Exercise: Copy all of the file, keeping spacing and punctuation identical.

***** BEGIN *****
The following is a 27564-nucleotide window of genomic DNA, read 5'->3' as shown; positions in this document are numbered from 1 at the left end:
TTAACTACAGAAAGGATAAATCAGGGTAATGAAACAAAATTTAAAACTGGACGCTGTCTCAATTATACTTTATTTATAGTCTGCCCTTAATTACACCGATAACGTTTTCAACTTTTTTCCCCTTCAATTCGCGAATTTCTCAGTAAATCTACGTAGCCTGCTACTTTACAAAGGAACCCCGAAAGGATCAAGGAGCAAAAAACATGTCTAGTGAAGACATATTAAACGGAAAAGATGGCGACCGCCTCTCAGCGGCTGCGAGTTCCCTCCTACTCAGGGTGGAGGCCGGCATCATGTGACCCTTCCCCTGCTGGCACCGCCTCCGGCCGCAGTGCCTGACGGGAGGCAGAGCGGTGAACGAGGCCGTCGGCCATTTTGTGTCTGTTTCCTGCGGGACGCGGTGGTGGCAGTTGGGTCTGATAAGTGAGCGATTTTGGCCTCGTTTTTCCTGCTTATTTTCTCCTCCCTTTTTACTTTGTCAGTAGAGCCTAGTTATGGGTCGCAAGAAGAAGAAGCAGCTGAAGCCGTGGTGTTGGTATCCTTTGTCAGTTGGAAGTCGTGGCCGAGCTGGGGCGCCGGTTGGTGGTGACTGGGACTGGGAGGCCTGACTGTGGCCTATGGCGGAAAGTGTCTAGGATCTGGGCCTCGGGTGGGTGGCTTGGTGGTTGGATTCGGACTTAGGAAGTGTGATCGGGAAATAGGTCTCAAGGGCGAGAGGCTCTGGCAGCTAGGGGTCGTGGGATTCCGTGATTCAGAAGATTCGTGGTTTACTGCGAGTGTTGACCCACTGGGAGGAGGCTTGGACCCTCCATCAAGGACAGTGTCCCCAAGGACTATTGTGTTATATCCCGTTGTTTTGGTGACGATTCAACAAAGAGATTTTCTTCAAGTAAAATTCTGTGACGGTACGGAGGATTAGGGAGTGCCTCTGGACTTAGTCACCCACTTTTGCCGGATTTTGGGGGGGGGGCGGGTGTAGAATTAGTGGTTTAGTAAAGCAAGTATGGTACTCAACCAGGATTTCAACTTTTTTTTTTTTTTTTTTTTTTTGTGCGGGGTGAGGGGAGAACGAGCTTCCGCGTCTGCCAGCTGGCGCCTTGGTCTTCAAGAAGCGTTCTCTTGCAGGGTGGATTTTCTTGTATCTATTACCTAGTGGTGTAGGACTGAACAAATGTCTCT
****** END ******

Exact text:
The following is a 27564-nucleotide window of genomic DNA, read 5'->3' as shown; positions in this document are numbered from 1 at the left end:
TTAACTACAGAAAGGATAAATCAGGGTAATGAAACAAAATTTAAAACTGGACGCTGTCTCAATTATACTTTATTTATAGTCTGCCCTTAATTACACCGATAACGTTTTCAACTTTTTTCCCCTTCAATTCGCGAATTTCTCAGTAAATCTACGTAGCCTGCTACTTTACAAAGGAACCCCGAAAGGATCAAGGAGCAAAAAACATGTCTAGTGAAGACATATTAAACGGAAAAGATGGCGACCGCCTCTCAGCGGCTGCGAGTTCCCTCCTACTCAGGGTGGAGGCCGGCATCATGTGACCCTTCCCCTGCTGGCACCGCCTCCGGCCGCAGTGCCTGACGGGAGGCAGAGCGGTGAACGAGGCCGTCGGCCATTTTGTGTCTGTTTCCTGCGGGACGCGGTGGTGGCAGTTGGGTCTGATAAGTGAGCGATTTTGGCCTCGTTTTTCCTGCTTATTTTCTCCTCCCTTTTTACTTTGTCAGTAGAGCCTAGTTATGGGTCGCAAGAAGAAGAAGCAGCTGAAGCCGTGGTGTTGGTATCCTTTGTCAGTTGGAAGTCGTGGCCGAGCTGGGGCGCCGGTTGGTGGTGACTGGGACTGGGAGGCCTGACTGTGGCCTATGGCGGAAAGTGTCTAGGATCTGGGCCTCGGGTGGGTGGCTTGGTGGTTGGATTCGGACTTAGGAAGTGTGATCGGGAAATAGGTCTCAAGGGCGAGAGGCTCTGGCAGCTAGGGGTCGTGGGATTCCGTGATTCAGAAGATTCGTGGTTTACTGCGAGTGTTGACCCACTGGGAGGAGGCTTGGACCCTCCATCAAGGACAGTGTCCCCAAGGACTATTGTGTTATATCCCGTTGTTTTGGTGACGATTCAACAAAGAGATTTTCTTCAAGTAAAATTCTGTGACGGTACGGAGGATTAGGGAGTGCCTCTGGACTTAGTCACCCACTTTTGCCGGATTTTGGGGGGGGGGCGGGTGTAGAATTAGTGGTTTAGTAAAGCAAGTATGGTACTCAACCAGGATTTCAACTTTTTTTTTTTTTTTTTTTTTTTGTGCGGGGTGAGGGGAGAACGAGCTTCCGCGTCTGCCAGCTGGCGCCTTGGTCTTCAAGAAGCGTTCTCTTGCAGGGTGGATTTTCTTGTATCTATTACCTAGTGGTGTAGGACTGAACAAATGTCTCT